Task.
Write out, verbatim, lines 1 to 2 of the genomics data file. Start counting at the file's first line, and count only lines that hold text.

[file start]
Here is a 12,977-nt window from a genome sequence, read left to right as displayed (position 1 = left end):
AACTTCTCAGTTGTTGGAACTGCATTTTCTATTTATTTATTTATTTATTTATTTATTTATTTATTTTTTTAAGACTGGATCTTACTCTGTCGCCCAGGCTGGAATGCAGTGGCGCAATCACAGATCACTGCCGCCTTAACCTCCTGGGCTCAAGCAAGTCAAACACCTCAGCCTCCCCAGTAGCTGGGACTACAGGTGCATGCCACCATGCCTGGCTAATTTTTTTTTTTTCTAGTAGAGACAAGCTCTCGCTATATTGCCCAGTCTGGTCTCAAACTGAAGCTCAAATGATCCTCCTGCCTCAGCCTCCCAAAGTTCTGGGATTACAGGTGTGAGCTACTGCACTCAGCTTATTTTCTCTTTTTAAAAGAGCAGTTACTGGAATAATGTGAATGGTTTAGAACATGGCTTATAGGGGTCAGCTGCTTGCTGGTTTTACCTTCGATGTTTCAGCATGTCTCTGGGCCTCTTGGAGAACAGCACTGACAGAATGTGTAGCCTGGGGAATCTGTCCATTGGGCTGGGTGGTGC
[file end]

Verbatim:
Here is a 12,977-nt window from a genome sequence, read left to right as displayed (position 1 = left end):
AACTTCTCAGTTGTTGGAACTGCATTTTCTATTTATTTATTTATTTATTTATTTATTTATTTATTTTTTTAAGACTGGATCTTACTCTGTCGCCCAGGCTGGAATGCAGTGGCGCAATCACAGATCACTGCCGCCTTAACCTCCTGGGCTCAAGCAAGTCAAACACCTCAGCCTCCCCAGTAGCTGGGACTACAGGTGCATGCCACCATGCCTGGCTAATTTTTTTTTTTTCTAGTAGAGACAAGCTCTCGCTATATTGCCCAGTCTGGTCTCAAACTGAAGCTCAAATGATCCTCCTGCCTCAGCCTCCCAAAGTTCTGGGATTACAGGTGTGAGCTACTGCACTCAGCTTATTTTCTCTTTTTAAAAGAGCAGTTACTGGAATAATGTGAATGGTTTAGAACATGGCTTATAGGGGTCAGCTGCTTGCTGGTTTTACCTTCGATGTTTCAGCATGTCTCTGGGCCTCTTGGAGAACAGCACTGACAGAATGTGTAGCCTGGGGAATCTGTCCATTGGGCTGGGTGGTGC